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Yasmin Belo-Osagie

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Yasmin Belo-Osagie
Born1990 (age 33–34)
Years active2014 - present
Known forco-founding She Leads Africa

Yasmin Belo-Osagie is co-founder of She Leads Africa, which she co-founded with Afua Osei.[1][2] She is the daughter of Nigerian billionaire Hakeem Belo-Osagie and lawyer Myma Belo-Osagie.[3]

Early life and education[edit]

Belo-Osagie was born in Boston, Massachusetts, but grew up in Nigeria. She was a boarder in England before proceeding to Princeton where she graduated cum laude in History (major) and Finance (minor) in 2011. She attended Le Cordon Bleu (a hospitality education institution) in Paris and London.[4][5]

She studied at Harvard Law School and at Stanford Graduate School of Business, graduating with a JD/MBA in 2019.[6]


After she graduated from Princeton, Belo-Osagie worked with McKinsey & Company as a business analyst till 2013.[7] While at McKinsey & Company, she met Afua Osei with whom she co-founded She Leads Africa.[8][9]
She also had a short working career at the Mandarin Oriental in Hong Kong after her culinary education in Le Cordon Bleu.[4][5]

Personal life[edit]

She is the daughter of Hakeem Belo-Osagie and Myma Belo-Osagie[citation needed]

Awards and recognition[edit]

In 2017, Belo-Osagie was listed among the Quartz Africa Innovators.[10] She was also listed on the Religious and Humanitarian category of the 2017 Most Influential People of African Descent.[11][12][13] She was listed among The 20 Youngest Power Women In Africa by Forbes in 2014.[14]

In December 2016, She Leads Africa was invited to ring the closing bell at the New York Stock Exchange[15] as the first African start-up to do so and Belo-Osagie rang the closing bell to join other Africans like Nelson Mandela, Kofi Annan and Nkosazana Zuma as those to have rung the closing bell of the NYSE.[16]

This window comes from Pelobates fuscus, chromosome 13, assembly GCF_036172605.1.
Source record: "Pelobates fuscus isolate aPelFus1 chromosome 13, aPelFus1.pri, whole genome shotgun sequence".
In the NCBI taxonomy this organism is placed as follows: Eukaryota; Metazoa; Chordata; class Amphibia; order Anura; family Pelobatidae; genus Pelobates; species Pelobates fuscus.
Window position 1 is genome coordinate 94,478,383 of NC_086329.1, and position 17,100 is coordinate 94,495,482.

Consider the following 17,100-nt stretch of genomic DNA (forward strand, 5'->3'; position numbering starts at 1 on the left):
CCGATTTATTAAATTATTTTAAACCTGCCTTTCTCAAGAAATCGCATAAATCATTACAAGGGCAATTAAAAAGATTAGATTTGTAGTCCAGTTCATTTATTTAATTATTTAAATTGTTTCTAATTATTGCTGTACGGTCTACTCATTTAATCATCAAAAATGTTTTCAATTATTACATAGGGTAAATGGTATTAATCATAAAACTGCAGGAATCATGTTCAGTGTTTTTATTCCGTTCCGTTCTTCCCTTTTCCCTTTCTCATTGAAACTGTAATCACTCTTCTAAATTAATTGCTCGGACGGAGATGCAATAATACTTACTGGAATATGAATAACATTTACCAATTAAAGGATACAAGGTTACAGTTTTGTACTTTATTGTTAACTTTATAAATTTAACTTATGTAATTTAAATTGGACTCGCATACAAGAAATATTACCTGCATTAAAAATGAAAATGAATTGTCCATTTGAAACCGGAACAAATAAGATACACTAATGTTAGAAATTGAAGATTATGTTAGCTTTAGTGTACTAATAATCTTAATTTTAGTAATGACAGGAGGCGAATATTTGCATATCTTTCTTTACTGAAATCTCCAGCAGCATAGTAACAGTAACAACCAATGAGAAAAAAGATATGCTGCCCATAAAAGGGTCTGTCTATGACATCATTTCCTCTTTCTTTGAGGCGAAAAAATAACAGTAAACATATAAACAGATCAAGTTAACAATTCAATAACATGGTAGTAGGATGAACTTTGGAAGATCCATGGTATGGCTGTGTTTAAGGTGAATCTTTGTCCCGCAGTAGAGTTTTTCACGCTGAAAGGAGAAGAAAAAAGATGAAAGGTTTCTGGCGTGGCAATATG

External links[edit]


  1. ^ Green, Matthew (2016-11-27). "African start-up helps and inspires young female entrepreneurs". The Financial Times. Retrieved 2016-11-27.
  2. ^ Prisco, Jacopo (21 August 2015). "The power duo making your startup dreams come true". CNN. Retrieved 12 July 2018.
  3. ^ Foo, Megan (30 January 2015). "Inspirational Woman Interview: Yasmin Belo-Osagie". Inspirational Woman. Retrieved 12 July 2018.
  4. ^ a b Forbes Woman Africa (1 February 2015). "Who Are The Women To look Up To?". Forbes Africa. Retrieved 12 July 2018.
  5. ^ a b CNBC Africa (9 March 2015). "African women are creating Africa's next billionaires". CNBC Africa. Retrieved 12 July 2018.
  6. ^ Bakare, Tonye (12 March 2016). "Yasmin and Afua: Empowering young women in Africa". The Guardian (online). Retrieved 12 July 2018.
  7. ^ TechHerNG (2016-12-14). "Yasmin Belo-Osagie; Co-founder at She Leads Africa". TECHHER. Retrieved 2021-05-18.
  8. ^ Johnson, Kandia (21 January 2015). "How One Question Fostered Business Opportunities for Budding Female Entrepreneurs in Africa". Black Enterprise. Retrieved 12 July 2018.
  9. ^ Alanah, Joseph (20 June 2016). "She Leads Africa: Co-Founder Yasmin Belo-Osagie on Black Female Entrepreneurship". Huffington Post. Retrieved 12 July 2018.
  10. ^ Quartz Staff (5 May 2017). "ENABLING AFRICA'S PROMISE: Quartz Africa Innovators 2017". Quartz Africa. Retrieved 9 July 2018.
  11. ^ BN (3 May 2017). "Making a Change by Empowering Women! Yasmin Belo-Osagie is our #BellaNaijaWCW this Week". Bellanaija.com. Retrieved 12 July 2018.
  12. ^ Anonymous (18 April 2017). "Most Influential Persons of African Descent" 2017 List Released". Say Nigeria. Retrieved 12 July 2018.
  13. ^ Anonymous (25 March 2017). "Most Influential People of African Descent (MIPAD) unveils 2017 Global List". mipad.org. Retrieved 12 July 2018.
  14. ^ Nsehe, Mfonobong (4 December 2014). "The 20 Youngest Power Women In Africa 2014". Forbes. Retrieved 11 July 2018.
  15. ^ "Live Feed - from She Leads Africa Rings the NYSE Closing Bell". Livestream. Retrieved 12 July 2018.
  16. ^ "She Leads Africa to ring closing bell at New York Stock Exchange". Guardian Nigeria (online). 13 December 2016. Retrieved 11 July 2018.